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Wednesday, October 18, 2017

A Look Back at the History of Screenland

by Josh Marks (writer), Washington, D.C., February 05, 2007

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Culver City is going through a renaissance. New restaurants, bars, art galleries and cultural centers such as the Kirk Douglas Theatre, are garnering national attention.

As recently as last Sunday the New York Times published a feature piece in the paper’s travel section on the resurgence of Culver City. With all the great ink the city has deservedly been getting, it is worth a look back at the roots of the place known for years as “The Heart of Screenland.”

Harry Culver, a real estate entrepreneur from Nebraska, founded Culver City in 1913. He chose the area because of its ideal location between Los Angeles and Venice. The entertainment industry came in 1915 when Culver convinced silent filmmaker Thomas Ince to move his studio to Culver City.

Other studios followed, the most famous being Metro-Goldwyn Mayer. “The Wizard of Oz” was shot there in the 1930s and the original Yellow Brick Road is still located in one of the stages on the studio lot. Since 1990 the original MGM Studios has been home to Sony Pictures.

Ince’s historic Culver Studios, now owned by Sony, churned out some of the most memorable movies in the history of Hollywood.

The Culver Studios mansion was modeled after George Washington’s Mount Vernon estate and was featured in the credits of “Gone With the Wind,” which was shot on stages 11 and 12 in 1939. Over the years, sets were made to look like Jerusalem in “The King of Kings” (1927), Skull Island in “King Kong” (1933) and many other locations. Perhaps the most famous film shot at Culver Studios was Orson Welles’ “Citizen Kane” in 1940.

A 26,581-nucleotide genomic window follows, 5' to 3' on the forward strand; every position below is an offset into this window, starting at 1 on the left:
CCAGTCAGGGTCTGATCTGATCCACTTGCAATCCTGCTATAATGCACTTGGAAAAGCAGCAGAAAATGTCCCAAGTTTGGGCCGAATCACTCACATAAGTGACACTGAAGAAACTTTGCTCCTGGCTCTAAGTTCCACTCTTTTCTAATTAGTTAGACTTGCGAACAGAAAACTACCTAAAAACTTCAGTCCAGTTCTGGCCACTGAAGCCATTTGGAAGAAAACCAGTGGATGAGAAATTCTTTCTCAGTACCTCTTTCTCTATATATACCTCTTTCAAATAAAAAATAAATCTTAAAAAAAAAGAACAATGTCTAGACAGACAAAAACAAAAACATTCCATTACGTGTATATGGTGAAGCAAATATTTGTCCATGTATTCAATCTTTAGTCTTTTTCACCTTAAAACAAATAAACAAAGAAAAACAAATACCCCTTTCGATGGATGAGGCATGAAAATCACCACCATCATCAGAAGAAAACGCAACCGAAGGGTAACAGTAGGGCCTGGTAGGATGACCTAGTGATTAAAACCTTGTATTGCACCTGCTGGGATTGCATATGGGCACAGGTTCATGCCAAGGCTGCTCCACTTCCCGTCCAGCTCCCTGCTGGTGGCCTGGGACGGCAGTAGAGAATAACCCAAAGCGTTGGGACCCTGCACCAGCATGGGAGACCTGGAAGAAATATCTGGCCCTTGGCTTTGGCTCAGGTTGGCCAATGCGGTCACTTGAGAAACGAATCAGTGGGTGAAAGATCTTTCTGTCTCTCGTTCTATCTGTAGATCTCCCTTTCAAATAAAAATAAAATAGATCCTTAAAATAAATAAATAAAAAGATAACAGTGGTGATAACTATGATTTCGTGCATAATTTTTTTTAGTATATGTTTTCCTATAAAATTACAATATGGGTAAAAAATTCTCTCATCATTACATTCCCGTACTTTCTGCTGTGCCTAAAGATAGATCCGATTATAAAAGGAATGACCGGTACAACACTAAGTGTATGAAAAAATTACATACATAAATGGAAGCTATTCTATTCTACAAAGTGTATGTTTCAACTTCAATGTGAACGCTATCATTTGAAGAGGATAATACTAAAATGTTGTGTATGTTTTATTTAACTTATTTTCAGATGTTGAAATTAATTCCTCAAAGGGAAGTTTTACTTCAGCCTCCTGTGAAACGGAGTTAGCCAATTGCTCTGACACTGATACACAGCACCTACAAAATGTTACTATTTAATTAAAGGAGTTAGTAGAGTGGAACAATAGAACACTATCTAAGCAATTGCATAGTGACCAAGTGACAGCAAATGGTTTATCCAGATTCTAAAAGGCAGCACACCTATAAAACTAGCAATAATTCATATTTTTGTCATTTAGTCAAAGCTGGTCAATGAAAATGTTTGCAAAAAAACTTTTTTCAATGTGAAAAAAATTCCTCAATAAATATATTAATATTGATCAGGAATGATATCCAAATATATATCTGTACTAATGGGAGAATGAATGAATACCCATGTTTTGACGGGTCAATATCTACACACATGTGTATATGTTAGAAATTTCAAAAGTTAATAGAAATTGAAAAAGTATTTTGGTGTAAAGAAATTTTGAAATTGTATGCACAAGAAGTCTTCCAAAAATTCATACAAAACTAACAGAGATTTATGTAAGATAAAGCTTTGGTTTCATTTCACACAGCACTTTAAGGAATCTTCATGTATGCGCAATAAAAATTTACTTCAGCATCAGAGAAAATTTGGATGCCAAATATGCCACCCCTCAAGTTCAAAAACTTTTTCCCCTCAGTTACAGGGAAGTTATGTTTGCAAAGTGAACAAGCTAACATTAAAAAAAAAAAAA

Many of the stars stayed at the Culver Hotel. Opened in 1924, the six-story hotel hosted the casts of “Gone With the Wind” and the “The Wizard of Oz” (including the 124 Munchkins in the cast). People such as Clark Gable, Buster Keaton and even Ronald Reagan kept part time residences in the hotel.

According to the hotel website, there is an old rumor that Charlie Chaplin once owned the Culver Hotel but sold it to John Wayne for a dollar in a poker game. The historic landmark was renovated and reopened in 1997.

Culver City has also been at the forefront of technology. From Howard Hughes locating his aircraft plant in the area (Culver City is referenced several times in the 2004 Hughes biopic “The Aviator”) to the city recently becoming the first municipality in Los Angeles to offer the public free wireless Internet access.

The secret is out about the comeback of Culver City so it is a good time to take advantage of the mix of old and new. The city has done a great job of preserving the past while building towards the future. Downtown Culver City is easily accessible. It is located just west of the 405 and south of the 10 freeway, where Washington and Culver Boulevards intersect.

VISITOR INFORMATION

Culver City (www.culvercity.org)
Downtown Culver City (www.downtownculvercity.com)
Kirk Douglas Theatre (www.centertheatregroup.org)
Sony Pictures Studios (www.sonypicturesstudio.com)
Culver Studios (www.theculverstudios.com)
Culver Hotel (www.culverhotel.com)


About the Writer

Josh Marks is a writer for BrooWaha. For more information, visit the writer's website.
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2 comments on A Look Back at the History of Screenland

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By V on February 05, 2007 at 08:27 pm
Whenever coming out to the USA in the past, I've always stayed with a friend who has lived in Culver City for nearly 15 years. It has grown up so beautifully. The Munchkin hotel I've always found hilarious. I have heard tales of 124 drunken/disorderly Munchkins, running amuck during their stay ...
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By Steven Lane on February 06, 2007 at 01:39 am
I owned the Culver theatre and the Palms theatre in the mid 70's, It went from nice to bad, and now is on the way back. Good article
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